Nfld. & Labrador

Paul Davis to slash 10 seats in N.L. legislature

Premier Paul Davis says he will cut ten seats from the House of Assembly before the next general election this fall.

NDP calls move 'gerrymandering'

Premier Paul Davis says he will hold a provincial election in the fall. (CBC)

Premier Paul Davis says he will cut 10 seats from the House of Assembly before the next general election. 

Currently, there are 48 districts across Newfoundland and Labrador. 

Premier Davis joined by Finance Minister Ross Wiseman, made the announcement during a news conference held Thursday afternoon at Confederation Building. 

"I think the House of Assembly is too large," said Davis told reporters.

The change, which Davis says will save $2.5 million a year, will mean the House of Assembly will open early to make legislative changes. 

Davis also announced that the provincial election will be called in the fall.

Davis's office confirmed this week it was considering cutting the number of seats. Each MHA cost about $230,000 a year, including staff office and travel costs.

Opposition reacts

Following Davis's announcement, Liberal leader Dwight Ball expressed concern over the process that will be undertaken to determine which seats will get cut. 

"We'll support whatever the number is, I'm committed to less MHAs," Ball said.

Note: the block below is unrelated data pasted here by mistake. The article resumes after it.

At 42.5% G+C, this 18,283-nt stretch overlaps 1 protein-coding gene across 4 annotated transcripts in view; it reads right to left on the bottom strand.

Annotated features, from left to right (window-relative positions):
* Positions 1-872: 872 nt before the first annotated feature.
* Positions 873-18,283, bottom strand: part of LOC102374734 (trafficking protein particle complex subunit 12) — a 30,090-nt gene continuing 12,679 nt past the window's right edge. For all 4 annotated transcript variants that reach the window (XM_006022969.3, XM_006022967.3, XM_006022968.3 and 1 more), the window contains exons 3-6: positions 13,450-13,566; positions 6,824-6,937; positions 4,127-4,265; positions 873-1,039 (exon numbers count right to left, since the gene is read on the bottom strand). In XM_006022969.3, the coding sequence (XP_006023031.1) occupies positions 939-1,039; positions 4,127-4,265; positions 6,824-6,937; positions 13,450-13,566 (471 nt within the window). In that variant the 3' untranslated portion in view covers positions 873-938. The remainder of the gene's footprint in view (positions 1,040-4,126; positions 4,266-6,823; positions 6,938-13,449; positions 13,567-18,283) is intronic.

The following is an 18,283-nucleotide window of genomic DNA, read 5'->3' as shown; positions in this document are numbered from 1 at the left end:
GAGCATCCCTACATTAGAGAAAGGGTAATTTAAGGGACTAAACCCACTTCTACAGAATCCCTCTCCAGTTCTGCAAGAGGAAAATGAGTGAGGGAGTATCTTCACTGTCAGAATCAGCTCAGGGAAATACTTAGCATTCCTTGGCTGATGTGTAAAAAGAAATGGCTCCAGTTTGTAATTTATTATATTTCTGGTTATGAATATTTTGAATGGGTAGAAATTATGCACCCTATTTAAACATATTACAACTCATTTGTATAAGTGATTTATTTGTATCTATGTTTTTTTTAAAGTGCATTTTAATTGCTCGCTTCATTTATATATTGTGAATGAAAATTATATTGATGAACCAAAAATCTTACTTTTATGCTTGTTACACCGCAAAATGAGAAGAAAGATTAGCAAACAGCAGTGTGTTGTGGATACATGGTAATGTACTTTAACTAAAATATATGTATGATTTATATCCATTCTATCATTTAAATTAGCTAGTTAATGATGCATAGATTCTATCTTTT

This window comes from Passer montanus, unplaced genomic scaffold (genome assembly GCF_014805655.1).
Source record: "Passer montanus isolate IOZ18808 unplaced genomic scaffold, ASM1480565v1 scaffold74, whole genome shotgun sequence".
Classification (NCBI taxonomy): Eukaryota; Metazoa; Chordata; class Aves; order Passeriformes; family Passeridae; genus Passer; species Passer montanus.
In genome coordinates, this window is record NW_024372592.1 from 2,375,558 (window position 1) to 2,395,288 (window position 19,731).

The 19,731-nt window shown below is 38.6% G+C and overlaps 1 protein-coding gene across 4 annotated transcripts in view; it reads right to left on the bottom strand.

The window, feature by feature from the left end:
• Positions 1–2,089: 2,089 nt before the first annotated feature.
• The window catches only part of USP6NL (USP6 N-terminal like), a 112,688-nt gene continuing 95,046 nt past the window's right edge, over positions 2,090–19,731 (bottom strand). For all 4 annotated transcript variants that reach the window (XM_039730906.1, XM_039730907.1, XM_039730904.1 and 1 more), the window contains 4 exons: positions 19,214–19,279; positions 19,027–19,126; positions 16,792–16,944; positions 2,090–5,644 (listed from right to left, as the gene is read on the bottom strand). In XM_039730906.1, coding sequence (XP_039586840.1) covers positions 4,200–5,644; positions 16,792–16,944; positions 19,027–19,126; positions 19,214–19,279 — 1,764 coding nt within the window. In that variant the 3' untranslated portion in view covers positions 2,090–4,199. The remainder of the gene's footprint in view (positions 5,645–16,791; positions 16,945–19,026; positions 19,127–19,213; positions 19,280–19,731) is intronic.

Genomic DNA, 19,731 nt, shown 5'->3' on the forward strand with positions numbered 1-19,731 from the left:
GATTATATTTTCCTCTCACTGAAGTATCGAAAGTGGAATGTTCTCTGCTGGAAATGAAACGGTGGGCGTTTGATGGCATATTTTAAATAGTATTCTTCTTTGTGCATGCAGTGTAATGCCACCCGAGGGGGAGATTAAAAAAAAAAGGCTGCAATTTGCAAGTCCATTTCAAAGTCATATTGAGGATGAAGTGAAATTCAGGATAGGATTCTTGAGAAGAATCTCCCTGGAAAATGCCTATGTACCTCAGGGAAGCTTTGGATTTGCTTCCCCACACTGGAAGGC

"It's not really the number I'm concerned about, I'm concerned about the process."

Davis said the independent commission — that's yet to be chosen — has 90 days to determine the boundaries for new districts in the province. Currently, it is required under law that Labrador must have four MHAs. 

However, Davis said he will let the commission come to an agreement over the future of Labrador. 

Ball said he doesn't like the thought of Labrador having fewer representatives, but added he would like to hear more from the commission.

He said he hopes residents of the province will have an opportunity to give input in deciding boundaries. 


Meanwhile, NDP leader Lorraine Michael said she was "absolutely horrified" the premier set a number without any consultation.

She also called the premier's decision to change electoral boundaries gerrymandering — a process in which a political party changes the districts to its benefit.

Michael said she would be willing to filibuster any legislation that sets the number of MHAs before consultations are made. 

Opposition leaders have already said they support cutting the number of seats, but they want the numbers to be left up to an independent commission.


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